Cocker recorded two songs with the jazz group the Crusaders on their album Standing Tall. One song, and “I’m So Glad I’m Standing Here Today”, which was nominated for a Grammy Award. Cocker then released a new reggae-influenced album, Sheffield Steel, recorded with the Compass Point All Stars. Then In 1982, Cocker recorded the duet “Up Where We Belong” with Jennifer Warnes for the soundtrack of the 1982 film An Officer and a Gentleman. Which was an international hit, and won a Grammy Award for Best Pop Performance by a Duo and an Academy Award for Best Original Song. He also performed “You Are So Beautiful” with Ray Charles in a television tribute to the musician and joined Ronnie Lane’s 1983 tour to raise money for the London-based organisation Action for Research into Multiple Sclerosis, with other Musicians such as Pete Townshend, Eric Clapton, Jimmy Page, Jeff Beck and Chris Stainton.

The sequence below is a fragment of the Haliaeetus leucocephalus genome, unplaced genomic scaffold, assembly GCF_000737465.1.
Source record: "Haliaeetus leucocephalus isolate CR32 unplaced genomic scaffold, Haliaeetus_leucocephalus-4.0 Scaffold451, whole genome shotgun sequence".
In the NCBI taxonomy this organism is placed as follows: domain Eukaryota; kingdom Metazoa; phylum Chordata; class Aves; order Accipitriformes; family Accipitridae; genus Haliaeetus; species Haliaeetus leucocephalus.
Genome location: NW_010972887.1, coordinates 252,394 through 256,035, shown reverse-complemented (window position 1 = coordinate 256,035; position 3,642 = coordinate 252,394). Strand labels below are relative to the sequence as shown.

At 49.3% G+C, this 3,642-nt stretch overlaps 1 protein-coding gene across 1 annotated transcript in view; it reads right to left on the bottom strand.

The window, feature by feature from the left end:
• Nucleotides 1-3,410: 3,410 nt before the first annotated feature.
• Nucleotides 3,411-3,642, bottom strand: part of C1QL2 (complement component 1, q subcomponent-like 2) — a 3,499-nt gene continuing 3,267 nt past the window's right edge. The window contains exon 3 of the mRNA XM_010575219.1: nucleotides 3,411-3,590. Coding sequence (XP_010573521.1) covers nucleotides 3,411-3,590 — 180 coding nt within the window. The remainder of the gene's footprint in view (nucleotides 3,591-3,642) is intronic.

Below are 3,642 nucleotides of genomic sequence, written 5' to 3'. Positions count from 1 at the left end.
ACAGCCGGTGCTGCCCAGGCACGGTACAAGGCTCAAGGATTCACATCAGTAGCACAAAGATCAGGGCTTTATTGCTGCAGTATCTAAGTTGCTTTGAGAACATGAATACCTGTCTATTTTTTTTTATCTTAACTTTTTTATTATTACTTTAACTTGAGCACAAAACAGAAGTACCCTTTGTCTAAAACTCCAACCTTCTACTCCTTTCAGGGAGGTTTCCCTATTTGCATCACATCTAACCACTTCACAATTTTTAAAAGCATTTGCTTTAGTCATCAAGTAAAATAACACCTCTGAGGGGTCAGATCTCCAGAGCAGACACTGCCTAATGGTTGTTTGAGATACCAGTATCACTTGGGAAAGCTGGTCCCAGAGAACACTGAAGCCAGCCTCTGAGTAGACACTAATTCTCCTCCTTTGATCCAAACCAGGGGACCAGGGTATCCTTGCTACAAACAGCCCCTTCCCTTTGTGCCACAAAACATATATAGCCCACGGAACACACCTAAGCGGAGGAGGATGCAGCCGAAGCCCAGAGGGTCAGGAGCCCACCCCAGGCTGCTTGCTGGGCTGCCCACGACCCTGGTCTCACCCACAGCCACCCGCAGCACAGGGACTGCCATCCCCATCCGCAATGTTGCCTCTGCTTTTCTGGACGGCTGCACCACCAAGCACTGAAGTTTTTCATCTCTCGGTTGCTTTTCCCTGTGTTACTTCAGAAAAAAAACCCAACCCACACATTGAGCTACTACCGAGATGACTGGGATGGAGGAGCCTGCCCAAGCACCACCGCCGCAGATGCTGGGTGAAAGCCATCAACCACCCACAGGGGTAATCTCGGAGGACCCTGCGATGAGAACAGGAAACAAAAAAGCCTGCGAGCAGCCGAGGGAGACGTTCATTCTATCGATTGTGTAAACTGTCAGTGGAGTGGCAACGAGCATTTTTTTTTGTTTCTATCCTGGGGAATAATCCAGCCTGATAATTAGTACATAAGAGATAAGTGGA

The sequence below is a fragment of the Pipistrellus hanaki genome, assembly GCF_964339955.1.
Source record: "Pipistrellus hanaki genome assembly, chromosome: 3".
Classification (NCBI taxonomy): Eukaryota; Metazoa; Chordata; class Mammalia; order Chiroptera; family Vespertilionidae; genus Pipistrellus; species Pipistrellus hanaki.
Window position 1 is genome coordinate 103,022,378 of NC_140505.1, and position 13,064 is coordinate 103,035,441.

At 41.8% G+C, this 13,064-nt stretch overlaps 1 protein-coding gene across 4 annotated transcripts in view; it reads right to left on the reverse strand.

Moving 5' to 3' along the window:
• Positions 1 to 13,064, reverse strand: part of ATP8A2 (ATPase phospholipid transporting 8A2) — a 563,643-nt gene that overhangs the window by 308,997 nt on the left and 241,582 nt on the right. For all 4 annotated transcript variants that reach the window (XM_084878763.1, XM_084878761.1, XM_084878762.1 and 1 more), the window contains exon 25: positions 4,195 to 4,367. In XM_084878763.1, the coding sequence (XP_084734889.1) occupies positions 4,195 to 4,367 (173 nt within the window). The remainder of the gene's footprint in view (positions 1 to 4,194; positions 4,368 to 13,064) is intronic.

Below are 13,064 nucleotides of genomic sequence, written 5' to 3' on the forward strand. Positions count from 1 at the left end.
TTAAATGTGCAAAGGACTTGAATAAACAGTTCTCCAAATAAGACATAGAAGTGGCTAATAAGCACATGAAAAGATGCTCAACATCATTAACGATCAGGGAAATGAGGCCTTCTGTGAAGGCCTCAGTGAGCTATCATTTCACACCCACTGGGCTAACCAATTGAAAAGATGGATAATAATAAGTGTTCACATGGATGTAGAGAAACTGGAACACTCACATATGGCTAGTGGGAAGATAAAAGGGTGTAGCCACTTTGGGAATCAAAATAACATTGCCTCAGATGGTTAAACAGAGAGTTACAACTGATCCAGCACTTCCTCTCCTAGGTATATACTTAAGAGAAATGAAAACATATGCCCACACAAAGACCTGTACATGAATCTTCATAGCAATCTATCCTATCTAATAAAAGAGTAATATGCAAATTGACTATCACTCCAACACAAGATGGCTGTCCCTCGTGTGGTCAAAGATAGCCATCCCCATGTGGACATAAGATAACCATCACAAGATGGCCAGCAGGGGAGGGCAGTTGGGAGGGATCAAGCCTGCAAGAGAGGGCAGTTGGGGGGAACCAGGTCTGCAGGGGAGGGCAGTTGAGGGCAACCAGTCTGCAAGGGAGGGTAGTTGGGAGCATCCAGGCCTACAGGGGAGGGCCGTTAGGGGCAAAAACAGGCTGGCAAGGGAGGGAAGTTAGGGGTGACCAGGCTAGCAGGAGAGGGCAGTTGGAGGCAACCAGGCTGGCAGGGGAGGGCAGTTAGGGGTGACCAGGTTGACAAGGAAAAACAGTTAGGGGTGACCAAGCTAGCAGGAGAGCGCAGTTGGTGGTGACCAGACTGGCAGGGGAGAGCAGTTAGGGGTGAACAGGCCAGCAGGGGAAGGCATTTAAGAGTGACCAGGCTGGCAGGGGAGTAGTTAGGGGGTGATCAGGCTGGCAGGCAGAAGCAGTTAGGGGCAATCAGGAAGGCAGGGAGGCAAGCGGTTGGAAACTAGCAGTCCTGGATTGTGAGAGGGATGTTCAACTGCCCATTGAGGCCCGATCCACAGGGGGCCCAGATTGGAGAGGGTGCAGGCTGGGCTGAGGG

In 1983 Cocker was arrested by Austrian police Shortly after the incident, he released his ninth studio album, Civilized Man. His next album Cocker was dedicated to his mother, Madge, who had recently died which featured the song “You Can Leave Your Hat On” which was featured in the 1986 film 9½ Weeks. He also released the 1987 album Unchain My Heart. In 1988, he performed at London’s Royal Albert Hall and appeared on The Tonight Show. After Barclay James Harvest and Bob Dylan, Cocker was the first to give rock concerts in the German Democratic Republic, in East Berlin and Dresden. The venue, the Blüherwiese, next to the Rudolf–Harbig–Stadion, bears the vernacular name Cockerwiese (Cocker meadow) today. Healso performed for President George H. W. Bush at an inauguration concert in 1989. In 1992, he released a cover of Bryan Adams’ “Feels Like Forever”. In 1992, Joe Cocker teamed with Canadian rocker Sass Jordan to sing “Trust in Me”, which was featured on The Bodyguard soundtrack and was nominated for Best British Mail At the 1993 Brit Awards. Cocker also performed the opening set at Woodstock ’94 as one of the few alumni who played at the original Woodstock Festival in 1969. In 2002 Cocker performed “With A Little Help From My Friends” accompanied by Phil Collins on drums and Queen guitarist Brian May at the Party at the Palace concert in the grounds of Buckingham Palace, to commemorate the Golden Jubilee of Queen Elizabeth II.